In college I remember hearing a quote attributed to Toni Morrison that went: "Women love their sons and raise their daughters." I thought that was so true! Why is it that girls/women always seem so functional and responsible and boys/men are cut so much slack? Yes, blame it on those soppy, soft-hearted mothers. They loved their sons and raised their daughters.
Then I heard a radio piece recently about how, on average, girls do two hours more housework each week than boys do. The reporter of the story attributed this to leftover sexist stereotypes where women’s domain is the home. They interviewed moms, their daughters, and their sons. Everyone agreed that it wasn't fair, but they all just said that was the way it turned out.
In college I would have agreed that this was due to sexism. Now that I am the mother of sons, I have to defend mothers and say that we are not to blame. Now I know the sad truth: it is not sexism, it is just that boys have zero interest in doing things that you ask them to do. Zero. Ask them to do something practical and watch as their eyes glaze over and their body goes slack. Ask a girl, and they will be interested and give it a try. They may not be thrilled, but they want to be helpful. I see this all the time when I work in my son's classrooms. The girls enjoy the idea of doing the work, doing it neatly, and getting it done. The boys could care less.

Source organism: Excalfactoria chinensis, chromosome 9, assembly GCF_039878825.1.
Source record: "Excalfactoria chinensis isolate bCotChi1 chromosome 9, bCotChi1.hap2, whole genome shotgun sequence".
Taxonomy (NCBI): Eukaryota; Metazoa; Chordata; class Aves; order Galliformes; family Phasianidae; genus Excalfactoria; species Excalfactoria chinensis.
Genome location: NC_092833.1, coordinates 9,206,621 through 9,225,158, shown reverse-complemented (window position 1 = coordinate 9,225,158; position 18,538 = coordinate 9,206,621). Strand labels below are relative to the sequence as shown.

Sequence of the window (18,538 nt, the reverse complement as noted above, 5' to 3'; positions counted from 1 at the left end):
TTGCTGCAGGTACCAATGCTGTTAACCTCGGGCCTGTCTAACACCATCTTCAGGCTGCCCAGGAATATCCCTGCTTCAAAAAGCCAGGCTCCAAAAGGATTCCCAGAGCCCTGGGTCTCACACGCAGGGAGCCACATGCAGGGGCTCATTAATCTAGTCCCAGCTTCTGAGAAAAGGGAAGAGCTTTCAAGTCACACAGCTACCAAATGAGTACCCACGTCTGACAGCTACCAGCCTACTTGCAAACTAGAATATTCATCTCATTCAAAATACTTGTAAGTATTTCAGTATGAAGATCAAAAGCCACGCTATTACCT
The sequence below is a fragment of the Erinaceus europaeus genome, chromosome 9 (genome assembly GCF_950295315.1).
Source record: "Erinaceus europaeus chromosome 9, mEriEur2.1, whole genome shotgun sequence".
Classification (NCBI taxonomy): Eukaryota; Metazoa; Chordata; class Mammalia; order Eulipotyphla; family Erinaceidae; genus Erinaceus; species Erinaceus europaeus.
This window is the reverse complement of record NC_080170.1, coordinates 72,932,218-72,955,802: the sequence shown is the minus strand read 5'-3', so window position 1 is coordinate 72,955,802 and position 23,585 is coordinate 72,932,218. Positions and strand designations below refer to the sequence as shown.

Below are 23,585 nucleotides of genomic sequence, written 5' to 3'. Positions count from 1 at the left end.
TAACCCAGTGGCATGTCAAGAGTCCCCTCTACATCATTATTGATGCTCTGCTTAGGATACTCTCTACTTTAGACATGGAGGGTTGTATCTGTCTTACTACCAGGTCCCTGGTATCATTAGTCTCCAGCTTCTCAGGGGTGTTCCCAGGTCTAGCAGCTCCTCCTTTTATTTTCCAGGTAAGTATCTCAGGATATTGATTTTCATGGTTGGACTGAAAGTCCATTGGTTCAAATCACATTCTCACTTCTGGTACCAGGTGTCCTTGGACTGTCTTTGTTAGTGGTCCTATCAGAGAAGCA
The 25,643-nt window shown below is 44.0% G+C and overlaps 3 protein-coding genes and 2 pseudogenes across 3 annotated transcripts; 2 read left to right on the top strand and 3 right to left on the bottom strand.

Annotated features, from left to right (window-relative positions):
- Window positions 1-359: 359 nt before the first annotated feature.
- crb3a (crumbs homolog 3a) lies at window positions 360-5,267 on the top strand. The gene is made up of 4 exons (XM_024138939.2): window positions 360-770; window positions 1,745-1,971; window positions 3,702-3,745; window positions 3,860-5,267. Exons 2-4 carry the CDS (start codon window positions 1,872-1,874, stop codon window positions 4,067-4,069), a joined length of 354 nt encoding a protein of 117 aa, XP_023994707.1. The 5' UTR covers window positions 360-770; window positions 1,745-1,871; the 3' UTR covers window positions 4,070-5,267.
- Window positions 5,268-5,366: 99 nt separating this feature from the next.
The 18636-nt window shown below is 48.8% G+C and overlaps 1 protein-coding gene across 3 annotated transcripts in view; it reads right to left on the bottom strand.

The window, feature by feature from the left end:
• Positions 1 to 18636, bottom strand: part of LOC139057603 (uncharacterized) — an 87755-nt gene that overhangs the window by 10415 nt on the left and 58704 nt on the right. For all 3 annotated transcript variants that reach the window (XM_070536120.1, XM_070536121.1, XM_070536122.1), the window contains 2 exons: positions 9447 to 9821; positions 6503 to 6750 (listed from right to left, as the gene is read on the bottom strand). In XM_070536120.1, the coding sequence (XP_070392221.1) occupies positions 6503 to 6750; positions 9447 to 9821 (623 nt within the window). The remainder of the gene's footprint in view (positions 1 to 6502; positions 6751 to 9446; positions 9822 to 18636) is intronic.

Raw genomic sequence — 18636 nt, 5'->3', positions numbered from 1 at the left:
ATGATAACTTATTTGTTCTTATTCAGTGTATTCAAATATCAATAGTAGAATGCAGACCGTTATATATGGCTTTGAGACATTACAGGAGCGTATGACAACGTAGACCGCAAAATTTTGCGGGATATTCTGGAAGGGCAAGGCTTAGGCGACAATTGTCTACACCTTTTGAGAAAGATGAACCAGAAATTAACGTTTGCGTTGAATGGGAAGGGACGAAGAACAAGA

In the end, it is just a whole lot easier to ask a girl to do something. With boys it is like pulling teeth. There is so much resistance that it often ends up taking more time than it is worth. It's not that it can't be done, but it truly is tempting not to bother. The basic fact is: you are going to have to work harder to get boys to do the same number of hours of housework. That seems to me to be a much more sensible explanation for why girls tend to do more housework. The idea that it all stems from ingrained sexist attitudes seems more remote. Now that I have sons, I truly believe there are innate differences between the sexes. Our job is not to make things the same, but to make them equal. I’m all for fairness and equal shares, but boy is it an uphill battle.